Sergio Marchionne likes to call himself a humble "man of industry." Whether you buy the humble part or not, the auto industry has rarely seen another executive quite like him.
Some have called him a visionary. Others prefer to label him as an eccentric workaholic so focused on the task that he can't stand less than perfection.
He doesn't wear suits and neckties. He's a combination big-picture visionary and tireless micromanager who likes to be involved in the smallest decision, whether it is about advertising or the arc of a curve in a new design.
In a word, Marchionne, just months shy of 60, is relentless. He has nearly 50 direct reports, half of them at Chrysler's head office in Auburn Hills, Mich., and the other half at Fiat's headquarters in Turin, Italy.
When he took the reins at Chrysler Group on June 10, 2009, Marchionne was greeted with widespread skepticism. Few believed the hard-charging Italian-Canadian executive had much chance to fix a company that was badly broken, even with an infusion of loan money from the Canadian and U.S. governments.
But Marchionne drove his team to overhaul Chrysler's product lineup, transforming it from weak to respectable within two years. Starting in mid-2010, Chrysler has launched 16 new or significantly revamped vehicles for the 2011 model year. The results have been nothing short of impressive. The company has racked up 19 straight months of year-over-year sales increases.
And Chrysler vehicles jumped considerably in Consumer Reports' annual reliability survey with Jeep rated the top domestic brand. That's a far cry from 2008, when three of the magazine's 11 worst vehicles were Jeeps.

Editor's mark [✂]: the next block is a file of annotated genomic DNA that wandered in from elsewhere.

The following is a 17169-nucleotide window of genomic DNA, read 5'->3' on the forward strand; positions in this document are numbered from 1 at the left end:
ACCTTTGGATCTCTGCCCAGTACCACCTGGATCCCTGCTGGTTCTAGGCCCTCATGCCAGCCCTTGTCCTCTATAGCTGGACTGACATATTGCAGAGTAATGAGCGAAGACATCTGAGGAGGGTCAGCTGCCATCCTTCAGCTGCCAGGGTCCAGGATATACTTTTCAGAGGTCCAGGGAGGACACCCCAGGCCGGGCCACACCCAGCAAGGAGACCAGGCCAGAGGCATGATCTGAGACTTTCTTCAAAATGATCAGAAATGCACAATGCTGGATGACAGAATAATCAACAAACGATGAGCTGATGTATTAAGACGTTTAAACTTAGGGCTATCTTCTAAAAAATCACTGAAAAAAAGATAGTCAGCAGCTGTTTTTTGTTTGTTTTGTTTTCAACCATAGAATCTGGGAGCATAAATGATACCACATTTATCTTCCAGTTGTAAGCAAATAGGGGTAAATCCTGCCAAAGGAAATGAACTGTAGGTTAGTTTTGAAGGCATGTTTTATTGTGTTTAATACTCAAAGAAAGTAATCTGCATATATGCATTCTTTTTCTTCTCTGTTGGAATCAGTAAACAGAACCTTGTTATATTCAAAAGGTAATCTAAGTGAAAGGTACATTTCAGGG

After paying back its $7.6 billion in U.S. and Canadian government loans six years early, Chrysler is on target to post its first net profit since 2005.
Marchionne knows the battle to rescue Chrysler is not over. In fact, the most critical phase is just starting -- the launch of a compact Dodge sedan built on a Fiat platform that will be the blueprint for the integration of the American and Italian companies.
Marchionne, the Automotive News' Industry Leader of the Year and North American CEO All-Star, is fond of quoting famous literary and historical figures in his speeches. As he said in a speech in Montreal in early October: "As Winston Churchill said, after the British won an important victory in World War II, 'Now this is not the end. It is not even the beginning of the end. But it is, perhaps, the end of the beginning.'"